Sometimes the number of cash hung on the child's neck is equal to the number of years the child lived, a fresh coin being added every year, until the age of 15 years, by which time he is supposed to have passed the thirty dangerous barriers, which according to Chinese belief, occur among the path of life.
In some buddhist countries this traditional method of child's protection against diseases is used still now. One my old familiar collector, who not long ago worked in Mongolia during few years and sometimes moved across a country "as nomad", told me that he often saw childrens with coins string on the neck or on the belt.
On that basis I suppose that shown on that page coin is charm (not very ancient) that serve to help child pass thirty dangerous barriers and for protection against diseases.
Interest notice at the beginning of August 1996 sent to me John Liang:
The only known Chinese coin that have a "30" denomination is the "Chung Ch'uan San Shih" (S142a) of Wang Mang. To me, your coin looks like a poor imitation of that coin. Notice the top character "Chung". Although the word on your coin does not look the same as "Chung", it does contain the same essential vertical and horizontal lines. Likewise the bottom "Chung" is somewhat similar.
At last, 15 of August 1996 detailed conclusion sent to me Y.K.Leung:
The metal itself is not the one used during Wang's time. The size is about the same as the "50" cash. So it is quite safe to conclude the coin is not really an official issue.
I do have one suggestion: it can be an amulet which people seem to like to wear very much. I have not seen a piece like it myself, but amulets are known to be made in the likeness of old coins. There are for example amulets similar to S250 Yung T'ung Wang Kuo, and S1093 Tai Ho Chung Pao.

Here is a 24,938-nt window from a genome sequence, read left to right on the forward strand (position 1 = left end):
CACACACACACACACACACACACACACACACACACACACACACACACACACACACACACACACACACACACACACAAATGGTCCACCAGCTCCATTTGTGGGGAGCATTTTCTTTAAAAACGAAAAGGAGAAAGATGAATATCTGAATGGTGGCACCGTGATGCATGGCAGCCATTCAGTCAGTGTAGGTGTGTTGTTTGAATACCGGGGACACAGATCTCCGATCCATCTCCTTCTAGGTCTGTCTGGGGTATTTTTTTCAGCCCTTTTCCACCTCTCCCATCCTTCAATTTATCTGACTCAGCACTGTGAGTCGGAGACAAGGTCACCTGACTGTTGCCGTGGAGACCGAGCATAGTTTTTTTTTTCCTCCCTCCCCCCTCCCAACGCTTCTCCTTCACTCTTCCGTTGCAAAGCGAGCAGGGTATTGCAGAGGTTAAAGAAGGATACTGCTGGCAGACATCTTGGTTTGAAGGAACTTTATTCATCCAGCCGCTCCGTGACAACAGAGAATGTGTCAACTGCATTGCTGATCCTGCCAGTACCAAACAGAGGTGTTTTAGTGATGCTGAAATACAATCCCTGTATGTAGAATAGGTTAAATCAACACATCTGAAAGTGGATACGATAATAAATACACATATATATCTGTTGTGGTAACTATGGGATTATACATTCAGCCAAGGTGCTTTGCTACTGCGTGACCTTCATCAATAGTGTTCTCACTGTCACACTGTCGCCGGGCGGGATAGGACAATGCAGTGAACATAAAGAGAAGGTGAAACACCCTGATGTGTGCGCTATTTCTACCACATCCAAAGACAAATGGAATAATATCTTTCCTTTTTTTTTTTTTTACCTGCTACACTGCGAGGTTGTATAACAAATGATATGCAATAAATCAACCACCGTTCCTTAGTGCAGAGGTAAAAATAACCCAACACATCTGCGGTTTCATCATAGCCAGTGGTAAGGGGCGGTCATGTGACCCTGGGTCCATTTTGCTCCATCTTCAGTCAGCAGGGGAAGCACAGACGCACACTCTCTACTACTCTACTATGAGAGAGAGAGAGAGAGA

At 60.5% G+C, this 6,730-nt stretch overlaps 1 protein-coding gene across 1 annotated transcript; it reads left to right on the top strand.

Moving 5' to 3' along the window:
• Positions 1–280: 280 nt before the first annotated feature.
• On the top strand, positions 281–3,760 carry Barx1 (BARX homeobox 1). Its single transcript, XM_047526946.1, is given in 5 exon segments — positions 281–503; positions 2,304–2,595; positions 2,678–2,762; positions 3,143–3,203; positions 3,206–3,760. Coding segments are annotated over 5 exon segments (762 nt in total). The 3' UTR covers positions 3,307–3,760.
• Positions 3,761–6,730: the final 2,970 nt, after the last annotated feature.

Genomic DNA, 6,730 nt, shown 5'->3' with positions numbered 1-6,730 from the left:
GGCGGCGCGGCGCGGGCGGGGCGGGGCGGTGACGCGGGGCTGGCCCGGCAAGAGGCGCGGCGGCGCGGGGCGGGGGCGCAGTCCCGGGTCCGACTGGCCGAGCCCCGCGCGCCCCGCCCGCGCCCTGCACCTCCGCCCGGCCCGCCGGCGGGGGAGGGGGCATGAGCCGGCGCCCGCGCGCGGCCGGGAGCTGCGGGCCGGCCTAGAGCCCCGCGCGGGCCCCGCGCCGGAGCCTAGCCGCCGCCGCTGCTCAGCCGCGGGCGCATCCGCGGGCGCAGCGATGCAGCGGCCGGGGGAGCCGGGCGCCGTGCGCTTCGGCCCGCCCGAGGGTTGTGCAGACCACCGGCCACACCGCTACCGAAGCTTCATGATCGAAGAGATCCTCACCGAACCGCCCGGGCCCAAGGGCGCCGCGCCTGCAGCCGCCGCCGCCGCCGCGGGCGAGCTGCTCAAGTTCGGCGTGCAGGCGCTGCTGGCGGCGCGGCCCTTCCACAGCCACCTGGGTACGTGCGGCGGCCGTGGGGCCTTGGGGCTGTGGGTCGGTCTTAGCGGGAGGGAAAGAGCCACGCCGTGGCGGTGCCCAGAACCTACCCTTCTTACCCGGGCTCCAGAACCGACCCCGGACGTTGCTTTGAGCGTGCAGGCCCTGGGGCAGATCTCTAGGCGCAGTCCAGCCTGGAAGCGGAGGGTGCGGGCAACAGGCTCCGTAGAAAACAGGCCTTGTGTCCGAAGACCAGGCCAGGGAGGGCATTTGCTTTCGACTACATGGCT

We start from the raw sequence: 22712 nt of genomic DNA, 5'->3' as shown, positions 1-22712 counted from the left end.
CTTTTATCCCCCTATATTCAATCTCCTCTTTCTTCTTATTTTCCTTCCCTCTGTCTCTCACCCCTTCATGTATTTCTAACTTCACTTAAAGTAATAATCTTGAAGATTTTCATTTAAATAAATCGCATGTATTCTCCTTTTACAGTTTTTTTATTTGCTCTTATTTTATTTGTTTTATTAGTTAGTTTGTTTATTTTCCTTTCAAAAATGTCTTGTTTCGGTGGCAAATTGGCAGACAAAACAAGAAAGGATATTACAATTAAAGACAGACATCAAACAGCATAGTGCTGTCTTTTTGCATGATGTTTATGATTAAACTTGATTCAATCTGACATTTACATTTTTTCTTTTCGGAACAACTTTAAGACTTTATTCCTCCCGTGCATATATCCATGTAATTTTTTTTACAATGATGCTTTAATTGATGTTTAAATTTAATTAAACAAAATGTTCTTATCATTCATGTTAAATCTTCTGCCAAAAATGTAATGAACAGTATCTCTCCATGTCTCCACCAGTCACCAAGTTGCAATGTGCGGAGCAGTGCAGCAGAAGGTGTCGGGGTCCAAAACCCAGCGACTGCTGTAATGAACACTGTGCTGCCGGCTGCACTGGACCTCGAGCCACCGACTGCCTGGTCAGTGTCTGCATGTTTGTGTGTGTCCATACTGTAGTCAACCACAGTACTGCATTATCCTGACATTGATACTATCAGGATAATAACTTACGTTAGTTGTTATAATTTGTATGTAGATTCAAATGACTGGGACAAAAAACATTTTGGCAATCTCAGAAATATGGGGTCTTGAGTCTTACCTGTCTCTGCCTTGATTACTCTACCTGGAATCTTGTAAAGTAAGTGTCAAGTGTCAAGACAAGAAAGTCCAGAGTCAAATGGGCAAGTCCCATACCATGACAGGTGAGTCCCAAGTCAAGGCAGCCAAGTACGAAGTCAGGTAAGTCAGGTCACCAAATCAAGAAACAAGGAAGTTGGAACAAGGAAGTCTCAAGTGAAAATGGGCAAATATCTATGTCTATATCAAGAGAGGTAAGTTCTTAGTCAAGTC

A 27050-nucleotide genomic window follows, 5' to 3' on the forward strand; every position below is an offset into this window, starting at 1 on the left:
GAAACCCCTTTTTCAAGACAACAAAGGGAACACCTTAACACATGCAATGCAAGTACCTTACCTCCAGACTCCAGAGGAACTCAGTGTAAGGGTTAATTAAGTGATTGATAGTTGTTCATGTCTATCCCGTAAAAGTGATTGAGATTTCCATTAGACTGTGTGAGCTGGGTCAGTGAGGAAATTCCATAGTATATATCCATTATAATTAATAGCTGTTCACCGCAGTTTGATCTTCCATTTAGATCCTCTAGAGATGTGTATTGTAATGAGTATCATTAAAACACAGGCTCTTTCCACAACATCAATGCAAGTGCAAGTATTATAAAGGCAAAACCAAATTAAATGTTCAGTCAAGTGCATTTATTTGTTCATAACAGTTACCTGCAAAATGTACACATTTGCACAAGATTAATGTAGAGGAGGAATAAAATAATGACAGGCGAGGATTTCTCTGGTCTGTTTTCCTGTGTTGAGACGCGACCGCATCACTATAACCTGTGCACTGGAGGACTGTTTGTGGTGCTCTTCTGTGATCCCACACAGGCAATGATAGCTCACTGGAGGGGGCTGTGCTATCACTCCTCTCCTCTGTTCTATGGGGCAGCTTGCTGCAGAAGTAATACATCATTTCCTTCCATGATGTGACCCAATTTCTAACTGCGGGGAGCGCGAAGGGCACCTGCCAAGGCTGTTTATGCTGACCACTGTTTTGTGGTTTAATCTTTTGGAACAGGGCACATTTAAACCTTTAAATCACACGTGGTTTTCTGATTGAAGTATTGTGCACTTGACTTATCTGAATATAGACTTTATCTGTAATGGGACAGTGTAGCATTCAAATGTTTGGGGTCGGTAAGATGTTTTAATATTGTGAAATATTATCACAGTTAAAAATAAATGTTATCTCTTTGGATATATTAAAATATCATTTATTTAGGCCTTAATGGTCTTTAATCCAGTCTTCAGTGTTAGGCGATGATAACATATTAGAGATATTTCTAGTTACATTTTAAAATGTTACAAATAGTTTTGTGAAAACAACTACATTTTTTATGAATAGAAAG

About the unknown coin or charm, I agree that this may be a charm or an amulet. From the view of Chinese, I think, that if it is a Chinese charm, it should be with auspicious characters and patterns on the obverse side or reverse side. From the inscriptions on the obverse, I find that the characters seems not written by Chinese.
I agree with Mr.John Liang too that the coin was an imitation of the "Chung Ch'uan San Shih" of Wang Mang's time. But I think the man who made
this coin had never seen a real "Chung Ch'uan San Shih" coin, because
of the rareness of the "Chung Ch'uan San Shih" coin. He possibly saw it
from some ancient reference books which were printed in poor quality. The
diameter of the "Chung Ch'uan Sam Shih" is about 2 cm., but this coin is
From the view of traditional Chinese calligraphy, the use of technique in the
"Chuan-shu" (seal style) of this coin is very bad. The characters on the
obverse side of this coin are bold and short, but the strokes of Wang
Mang's coin are long and thin usualy.
Moreover, the coins of Wang Mang's time were casted with high level of
workmanship. This coin was minted not so good.
In conclusion, I think this coin was not made by "han" in nation or even
not made by the Chinese. It may be a Japanese or Mongolian Charm made in
the likeness of the "Chung Ch'uan San Shih".
Any additional comments on that coin would be appreciated.
You can sent it to Vladimir Belyaev .